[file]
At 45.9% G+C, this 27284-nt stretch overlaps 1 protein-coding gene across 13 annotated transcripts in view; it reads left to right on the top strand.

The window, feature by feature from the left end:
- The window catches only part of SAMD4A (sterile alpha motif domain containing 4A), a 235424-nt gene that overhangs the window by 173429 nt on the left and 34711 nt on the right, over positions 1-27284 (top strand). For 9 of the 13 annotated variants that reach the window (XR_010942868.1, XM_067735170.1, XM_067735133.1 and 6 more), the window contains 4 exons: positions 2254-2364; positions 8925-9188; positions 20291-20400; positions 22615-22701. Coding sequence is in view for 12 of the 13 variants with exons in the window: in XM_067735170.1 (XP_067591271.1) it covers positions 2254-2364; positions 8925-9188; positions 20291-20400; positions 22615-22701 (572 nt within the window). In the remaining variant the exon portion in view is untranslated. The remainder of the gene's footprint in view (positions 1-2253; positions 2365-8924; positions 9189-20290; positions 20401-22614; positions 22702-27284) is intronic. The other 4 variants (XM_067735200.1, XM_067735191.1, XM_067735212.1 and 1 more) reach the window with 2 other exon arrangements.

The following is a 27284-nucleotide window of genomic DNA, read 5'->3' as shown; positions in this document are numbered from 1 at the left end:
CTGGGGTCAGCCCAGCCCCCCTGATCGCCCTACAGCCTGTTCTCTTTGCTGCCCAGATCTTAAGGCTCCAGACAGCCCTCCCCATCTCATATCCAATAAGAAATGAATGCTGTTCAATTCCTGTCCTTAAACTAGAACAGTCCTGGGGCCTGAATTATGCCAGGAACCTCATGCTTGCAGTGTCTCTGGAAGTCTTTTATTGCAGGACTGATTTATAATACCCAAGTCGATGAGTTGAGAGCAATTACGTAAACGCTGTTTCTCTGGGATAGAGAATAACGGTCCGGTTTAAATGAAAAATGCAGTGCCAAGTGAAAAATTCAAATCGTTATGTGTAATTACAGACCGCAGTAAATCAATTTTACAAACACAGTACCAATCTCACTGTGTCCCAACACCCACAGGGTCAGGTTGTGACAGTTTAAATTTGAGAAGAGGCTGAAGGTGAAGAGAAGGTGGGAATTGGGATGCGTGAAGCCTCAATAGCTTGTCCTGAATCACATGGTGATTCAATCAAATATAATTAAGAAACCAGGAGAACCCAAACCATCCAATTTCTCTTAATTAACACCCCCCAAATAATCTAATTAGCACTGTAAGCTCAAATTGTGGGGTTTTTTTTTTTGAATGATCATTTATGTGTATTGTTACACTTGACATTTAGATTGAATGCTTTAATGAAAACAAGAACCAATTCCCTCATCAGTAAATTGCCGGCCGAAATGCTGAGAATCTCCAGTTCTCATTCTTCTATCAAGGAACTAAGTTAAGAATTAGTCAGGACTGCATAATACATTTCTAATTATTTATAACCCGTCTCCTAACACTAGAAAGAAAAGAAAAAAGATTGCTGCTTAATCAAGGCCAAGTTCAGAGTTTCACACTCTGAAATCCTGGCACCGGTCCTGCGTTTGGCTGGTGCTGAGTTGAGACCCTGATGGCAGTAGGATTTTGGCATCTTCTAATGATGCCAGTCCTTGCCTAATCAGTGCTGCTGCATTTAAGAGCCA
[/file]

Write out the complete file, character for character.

At 45.9% G+C, this 27284-nt stretch overlaps 1 protein-coding gene across 13 annotated transcripts in view; it reads left to right on the top strand.

The window, feature by feature from the left end:
- The window catches only part of SAMD4A (sterile alpha motif domain containing 4A), a 235424-nt gene that overhangs the window by 173429 nt on the left and 34711 nt on the right, over positions 1-27284 (top strand). For 9 of the 13 annotated variants that reach the window (XR_010942868.1, XM_067735170.1, XM_067735133.1 and 6 more), the window contains 4 exons: positions 2254-2364; positions 8925-9188; positions 20291-20400; positions 22615-22701. Coding sequence is in view for 12 of the 13 variants with exons in the window: in XM_067735170.1 (XP_067591271.1) it covers positions 2254-2364; positions 8925-9188; positions 20291-20400; positions 22615-22701 (572 nt within the window). In the remaining variant the exon portion in view is untranslated. The remainder of the gene's footprint in view (positions 1-2253; positions 2365-8924; positions 9189-20290; positions 20401-22614; positions 22702-27284) is intronic. The other 4 variants (XM_067735200.1, XM_067735191.1, XM_067735212.1 and 1 more) reach the window with 2 other exon arrangements.

The following is a 27284-nucleotide window of genomic DNA, read 5'->3' as shown; positions in this document are numbered from 1 at the left end:
CTGGGGTCAGCCCAGCCCCCCTGATCGCCCTACAGCCTGTTCTCTTTGCTGCCCAGATCTTAAGGCTCCAGACAGCCCTCCCCATCTCATATCCAATAAGAAATGAATGCTGTTCAATTCCTGTCCTTAAACTAGAACAGTCCTGGGGCCTGAATTATGCCAGGAACCTCATGCTTGCAGTGTCTCTGGAAGTCTTTTATTGCAGGACTGATTTATAATACCCAAGTCGATGAGTTGAGAGCAATTACGTAAACGCTGTTTCTCTGGGATAGAGAATAACGGTCCGGTTTAAATGAAAAATGCAGTGCCAAGTGAAAAATTCAAATCGTTATGTGTAATTACAGACCGCAGTAAATCAATTTTACAAACACAGTACCAATCTCACTGTGTCCCAACACCCACAGGGTCAGGTTGTGACAGTTTAAATTTGAGAAGAGGCTGAAGGTGAAGAGAAGGTGGGAATTGGGATGCGTGAAGCCTCAATAGCTTGTCCTGAATCACATGGTGATTCAATCAAATATAATTAAGAAACCAGGAGAACCCAAACCATCCAATTTCTCTTAATTAACACCCCCCAAATAATCTAATTAGCACTGTAAGCTCAAATTGTGGGGTTTTTTTTTTTGAATGATCATTTATGTGTATTGTTACACTTGACATTTAGATTGAATGCTTTAATGAAAACAAGAACCAATTCCCTCATCAGTAAATTGCCGGCCGAAATGCTGAGAATCTCCAGTTCTCATTCTTCTATCAAGGAACTAAGTTAAGAATTAGTCAGGACTGCATAATACATTTCTAATTATTTATAACCCGTCTCCTAACACTAGAAAGAAAAGAAAAAAGATTGCTGCTTAATCAAGGCCAAGTTCAGAGTTTCACACTCTGAAATCCTGGCACCGGTCCTGCGTTTGGCTGGTGCTGAGTTGAGACCCTGATGGCAGTAGGATTTTGGCATCTTCTAATGATGCCAGTCCTTGCCTAATCAGTGCTGCTGCATTTAAGAGCCA